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How Small Is An Atom? Wed, 21 Jan 2015 19:46:13 +0000 Using a strand of hair, your fist, rice and sand grains, as well as the room you’re sitting in right now (assuming it’s not a huge gymnasium), let’s try to visualize the basic building block of everything around us: Atoms.

Atoms are very weird. Wrapping your head around exactly how weird is close to impossible – how can you describe something that is SO removed from [a] human’s experience? But then again, they kind of make up everything, so let us try anyways.

How Small Is An Atom? Spoiler: Very Small, another information packed video from the designers, journalists, and musicians at Kurzgesagt. (Kurz gesagt, by the way, means “in a nutshell” or “to make a long story short” in German.)

Next, use blueberries, a grapefruit, and the Earth to visualize atoms: TED Ed’s Just how small is an atom? ]]> 0
XCAR Films: How to drive the Ford Model T Wed, 21 Jan 2015 16:06:08 +0000

“At one point, over half the cars in the U.S. were Model Ts. They were used for business, for pleasure, for everything really. Even in World War I, they were praised for their abilities. Ford’s dream of freeing farmers from fields was coming true, and it also meant that city dwellers could go out and explore the countryside.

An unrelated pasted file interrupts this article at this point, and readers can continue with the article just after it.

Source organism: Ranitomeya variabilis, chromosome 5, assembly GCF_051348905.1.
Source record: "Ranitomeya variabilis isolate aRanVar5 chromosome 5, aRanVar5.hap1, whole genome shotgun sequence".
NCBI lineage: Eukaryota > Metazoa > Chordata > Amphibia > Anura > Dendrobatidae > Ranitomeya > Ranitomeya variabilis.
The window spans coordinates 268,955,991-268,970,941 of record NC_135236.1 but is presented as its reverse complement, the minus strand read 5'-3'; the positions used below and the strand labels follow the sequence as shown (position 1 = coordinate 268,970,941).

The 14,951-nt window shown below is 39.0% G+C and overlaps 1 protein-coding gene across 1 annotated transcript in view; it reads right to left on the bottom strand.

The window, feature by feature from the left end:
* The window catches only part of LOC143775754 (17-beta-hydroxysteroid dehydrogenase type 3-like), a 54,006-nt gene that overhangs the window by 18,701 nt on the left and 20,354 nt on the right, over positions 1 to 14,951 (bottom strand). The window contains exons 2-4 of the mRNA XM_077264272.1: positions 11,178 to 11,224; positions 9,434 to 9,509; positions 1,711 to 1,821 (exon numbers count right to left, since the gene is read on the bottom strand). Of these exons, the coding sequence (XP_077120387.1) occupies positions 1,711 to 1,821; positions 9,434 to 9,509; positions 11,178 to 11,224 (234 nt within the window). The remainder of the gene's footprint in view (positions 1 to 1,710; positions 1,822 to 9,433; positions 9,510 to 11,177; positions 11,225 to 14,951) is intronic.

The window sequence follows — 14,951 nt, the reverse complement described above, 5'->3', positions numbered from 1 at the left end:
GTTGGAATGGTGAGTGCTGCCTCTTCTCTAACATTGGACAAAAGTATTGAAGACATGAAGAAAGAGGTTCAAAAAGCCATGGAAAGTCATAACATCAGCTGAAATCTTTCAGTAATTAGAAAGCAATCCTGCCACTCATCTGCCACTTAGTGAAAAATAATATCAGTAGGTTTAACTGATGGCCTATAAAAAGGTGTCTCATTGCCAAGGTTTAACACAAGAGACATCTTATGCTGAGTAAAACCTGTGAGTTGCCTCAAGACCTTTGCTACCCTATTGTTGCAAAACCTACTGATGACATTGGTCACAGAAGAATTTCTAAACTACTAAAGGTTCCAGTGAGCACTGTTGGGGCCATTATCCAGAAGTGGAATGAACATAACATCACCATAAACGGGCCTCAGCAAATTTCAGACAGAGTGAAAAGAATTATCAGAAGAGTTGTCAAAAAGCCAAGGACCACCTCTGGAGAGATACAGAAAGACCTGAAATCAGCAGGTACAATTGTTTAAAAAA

“There was a knock on effect, too: When the T entered production, the roads were terrible. The only paved street would probably be a town’s main street. As more people drove, more roads were paved, so not only did the Model T allow people to go traveling, it literally changed the landscape due to its popularity.”

Get a mini-history lesson about American industrialist Henry Ford, his vision for mobilizing the masses in a whole new way, as well as his revolutionary approaches for making cars, specifically the very popular Ford Model T. Then get a close up look at how this 1915 “Tin Lizzie” works. XCAR Films demonstrates How to Drive The Car That Moved The World.